Research Data Lifecycle is the model of a process that covers the lifespan of research data products, from design to collection, curation, processing, publishing and reuse. Several data lifecycle models have been proposed in line with the importance assigned to research data products (for instance the data lifecycle models of the UK Data Service [
16], Digital Curation Centre [
17], and DataONE [
18]). Inspired by these models and trying to find the most suitable for a wide range of cases presented by the institutions represented in the ENVRI consortium, the designers of the ENVRI RM looked at the commonalities of these models and produced a lightweight model of five stages (Fig.
3). The proposed lifecycle was designed to follow the main state changes to data (and metadata) as they are processed by RIs (acquired, curated, processed, published and used).
The research data lifecycle model was refined with the analysis of the processes and practices for the management of research data of 26 research infrastructures (RIs) from four environmental areas (biosphere, lithosphere, atmosphere and hydrosphere) [
4]. These analyses observed that the applications, services and software tools can be categorised following the five phases of the data lifecycle: acquiring data, storing and preserving data, making the data publicly available, providing services for further data processing, and using the data to derive other data products. The data lifecycle model was cross validated with an extended research campaign which visited seven research infrastructures. During these visits, it was observed that all the research infrastructures analysed exhibit behaviour that aligns with its phases. Furthermore, the campaign also served to validate structuring the ENVRI RM in line with the five phases of the data lifecycle.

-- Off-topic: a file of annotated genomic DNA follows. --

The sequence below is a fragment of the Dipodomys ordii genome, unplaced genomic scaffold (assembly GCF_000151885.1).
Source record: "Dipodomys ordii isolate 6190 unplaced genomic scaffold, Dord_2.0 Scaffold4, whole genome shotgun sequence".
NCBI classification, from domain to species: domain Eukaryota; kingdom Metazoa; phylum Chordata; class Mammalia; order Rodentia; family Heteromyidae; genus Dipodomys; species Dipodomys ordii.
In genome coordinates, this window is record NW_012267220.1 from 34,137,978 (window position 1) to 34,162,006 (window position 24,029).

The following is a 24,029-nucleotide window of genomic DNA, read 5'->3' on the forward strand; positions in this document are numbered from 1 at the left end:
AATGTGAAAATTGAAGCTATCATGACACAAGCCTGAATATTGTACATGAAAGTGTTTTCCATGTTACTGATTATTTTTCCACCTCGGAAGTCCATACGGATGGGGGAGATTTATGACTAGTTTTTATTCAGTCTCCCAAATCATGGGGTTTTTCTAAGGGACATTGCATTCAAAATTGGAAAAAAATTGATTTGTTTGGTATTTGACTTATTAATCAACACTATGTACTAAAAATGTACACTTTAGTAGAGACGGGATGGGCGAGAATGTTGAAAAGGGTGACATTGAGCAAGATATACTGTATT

3 The ENVRI Reference Model (ENVRI RM)
This section presents the ENVRI RM as the set of viewpoints, showing the main objects within each viewpoint, their structuring in line with the research data lifecycle and the correspondences to objects defined in other viewpoints. The ENVRI RM uses UML diagrams to produce the models of each viewpoint. UML4ODP [
19] is the recommended notation for RM-ODP; however, this is not mandatory and different alternative notations can be used for each viewpoint as long as they can express equivalent concepts.
The viewpoint models proposed by the ENVRI RM aim to be as loosely coupled as possible, allowing parallel design and development among different teams. This approach allows some parts of the specification to reach a level of stability and maturity before others. The idea of separating concerns by using a set of viewpoints can be applied to many design activities. However, components are more likely to be reused if the same set of viewpoints is accepted by many different teams. The largest possible degree of commonality is needed to support the creation of a useful architectural framework to cover a large and diverse domain, such as the development of systems for environmental research infrastructures. The ENVRI RM defines five viewpoints (Fig.